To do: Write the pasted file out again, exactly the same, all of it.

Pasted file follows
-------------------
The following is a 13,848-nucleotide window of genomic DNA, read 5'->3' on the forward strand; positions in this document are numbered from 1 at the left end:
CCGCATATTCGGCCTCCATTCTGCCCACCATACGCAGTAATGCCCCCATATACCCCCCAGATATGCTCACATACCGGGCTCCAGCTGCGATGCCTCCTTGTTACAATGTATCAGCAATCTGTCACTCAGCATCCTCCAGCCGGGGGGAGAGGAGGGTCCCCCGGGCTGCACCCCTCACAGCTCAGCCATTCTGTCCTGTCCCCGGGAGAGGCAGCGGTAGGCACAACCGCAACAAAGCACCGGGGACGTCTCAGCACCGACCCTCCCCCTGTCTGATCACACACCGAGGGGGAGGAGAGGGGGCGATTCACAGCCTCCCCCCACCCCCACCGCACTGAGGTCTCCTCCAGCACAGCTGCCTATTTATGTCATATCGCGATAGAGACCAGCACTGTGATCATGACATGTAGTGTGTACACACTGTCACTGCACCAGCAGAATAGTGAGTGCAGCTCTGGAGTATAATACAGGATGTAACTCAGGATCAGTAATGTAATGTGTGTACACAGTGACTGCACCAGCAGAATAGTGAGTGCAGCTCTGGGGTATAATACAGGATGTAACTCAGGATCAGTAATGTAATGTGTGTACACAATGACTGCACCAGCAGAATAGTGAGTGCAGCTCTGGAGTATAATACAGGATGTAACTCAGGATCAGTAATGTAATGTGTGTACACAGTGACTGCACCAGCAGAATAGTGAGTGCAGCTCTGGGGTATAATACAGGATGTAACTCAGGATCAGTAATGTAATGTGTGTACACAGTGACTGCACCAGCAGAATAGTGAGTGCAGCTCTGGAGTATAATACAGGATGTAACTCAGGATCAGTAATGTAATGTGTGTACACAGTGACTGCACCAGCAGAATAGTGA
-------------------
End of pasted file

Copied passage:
The following is a 13,848-nucleotide window of genomic DNA, read 5'->3' on the forward strand; positions in this document are numbered from 1 at the left end:
CCGCATATTCGGCCTCCATTCTGCCCACCATACGCAGTAATGCCCCCATATACCCCCCAGATATGCTCACATACCGGGCTCCAGCTGCGATGCCTCCTTGTTACAATGTATCAGCAATCTGTCACTCAGCATCCTCCAGCCGGGGGGAGAGGAGGGTCCCCCGGGCTGCACCCCTCACAGCTCAGCCATTCTGTCCTGTCCCCGGGAGAGGCAGCGGTAGGCACAACCGCAACAAAGCACCGGGGACGTCTCAGCACCGACCCTCCCCCTGTCTGATCACACACCGAGGGGGAGGAGAGGGGGCGATTCACAGCCTCCCCCCACCCCCACCGCACTGAGGTCTCCTCCAGCACAGCTGCCTATTTATGTCATATCGCGATAGAGACCAGCACTGTGATCATGACATGTAGTGTGTACACACTGTCACTGCACCAGCAGAATAGTGAGTGCAGCTCTGGAGTATAATACAGGATGTAACTCAGGATCAGTAATGTAATGTGTGTACACAGTGACTGCACCAGCAGAATAGTGAGTGCAGCTCTGGGGTATAATACAGGATGTAACTCAGGATCAGTAATGTAATGTGTGTACACAATGACTGCACCAGCAGAATAGTGAGTGCAGCTCTGGAGTATAATACAGGATGTAACTCAGGATCAGTAATGTAATGTGTGTACACAGTGACTGCACCAGCAGAATAGTGAGTGCAGCTCTGGGGTATAATACAGGATGTAACTCAGGATCAGTAATGTAATGTGTGTACACAGTGACTGCACCAGCAGAATAGTGAGTGCAGCTCTGGAGTATAATACAGGATGTAACTCAGGATCAGTAATGTAATGTGTGTACACAGTGACTGCACCAGCAGAATAGTGA